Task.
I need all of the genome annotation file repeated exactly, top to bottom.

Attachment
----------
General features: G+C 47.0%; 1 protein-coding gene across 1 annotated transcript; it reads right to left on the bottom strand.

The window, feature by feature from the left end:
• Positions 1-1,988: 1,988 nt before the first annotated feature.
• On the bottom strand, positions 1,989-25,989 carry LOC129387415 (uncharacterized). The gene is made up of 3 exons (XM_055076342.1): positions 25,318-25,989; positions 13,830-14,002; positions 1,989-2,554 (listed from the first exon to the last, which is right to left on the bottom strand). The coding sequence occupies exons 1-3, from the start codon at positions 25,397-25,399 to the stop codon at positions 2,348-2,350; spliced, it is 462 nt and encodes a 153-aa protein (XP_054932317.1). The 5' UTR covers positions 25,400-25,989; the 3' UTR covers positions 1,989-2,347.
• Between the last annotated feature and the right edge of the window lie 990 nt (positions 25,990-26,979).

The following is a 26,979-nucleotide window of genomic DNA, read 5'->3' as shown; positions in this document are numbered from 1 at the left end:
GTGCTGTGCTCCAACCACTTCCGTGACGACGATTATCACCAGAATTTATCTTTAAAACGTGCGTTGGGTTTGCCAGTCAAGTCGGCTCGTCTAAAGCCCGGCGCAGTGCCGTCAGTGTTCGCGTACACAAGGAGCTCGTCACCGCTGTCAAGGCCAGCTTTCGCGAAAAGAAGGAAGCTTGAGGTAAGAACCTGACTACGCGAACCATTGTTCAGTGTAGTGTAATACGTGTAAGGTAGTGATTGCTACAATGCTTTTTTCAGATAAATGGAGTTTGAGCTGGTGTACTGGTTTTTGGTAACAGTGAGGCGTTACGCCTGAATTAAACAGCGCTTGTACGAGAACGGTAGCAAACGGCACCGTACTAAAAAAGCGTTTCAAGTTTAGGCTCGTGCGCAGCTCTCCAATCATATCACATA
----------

General features: G+C 47.0%; 1 protein-coding gene across 1 annotated transcript; it reads right to left on the bottom strand.

The window, feature by feature from the left end:
• Positions 1-1,988: 1,988 nt before the first annotated feature.
• On the bottom strand, positions 1,989-25,989 carry LOC129387415 (uncharacterized). The gene is made up of 3 exons (XM_055076342.1): positions 25,318-25,989; positions 13,830-14,002; positions 1,989-2,554 (listed from the first exon to the last, which is right to left on the bottom strand). The coding sequence occupies exons 1-3, from the start codon at positions 25,397-25,399 to the stop codon at positions 2,348-2,350; spliced, it is 462 nt and encodes a 153-aa protein (XP_054932317.1). The 5' UTR covers positions 25,400-25,989; the 3' UTR covers positions 1,989-2,347.
• Between the last annotated feature and the right edge of the window lie 990 nt (positions 25,990-26,979).

The following is a 26,979-nucleotide window of genomic DNA, read 5'->3' as shown; positions in this document are numbered from 1 at the left end:
GTGCTGTGCTCCAACCACTTCCGTGACGACGATTATCACCAGAATTTATCTTTAAAACGTGCGTTGGGTTTGCCAGTCAAGTCGGCTCGTCTAAAGCCCGGCGCAGTGCCGTCAGTGTTCGCGTACACAAGGAGCTCGTCACCGCTGTCAAGGCCAGCTTTCGCGAAAAGAAGGAAGCTTGAGGTAAGAACCTGACTACGCGAACCATTGTTCAGTGTAGTGTAATACGTGTAAGGTAGTGATTGCTACAATGCTTTTTTCAGATAAATGGAGTTTGAGCTGGTGTACTGGTTTTTGGTAACAGTGAGGCGTTACGCCTGAATTAAACAGCGCTTGTACGAGAACGGTAGCAAACGGCACCGTACTAAAAAAGCGTTTCAAGTTTAGGCTCGTGCGCAGCTCTCCAATCATATCACATA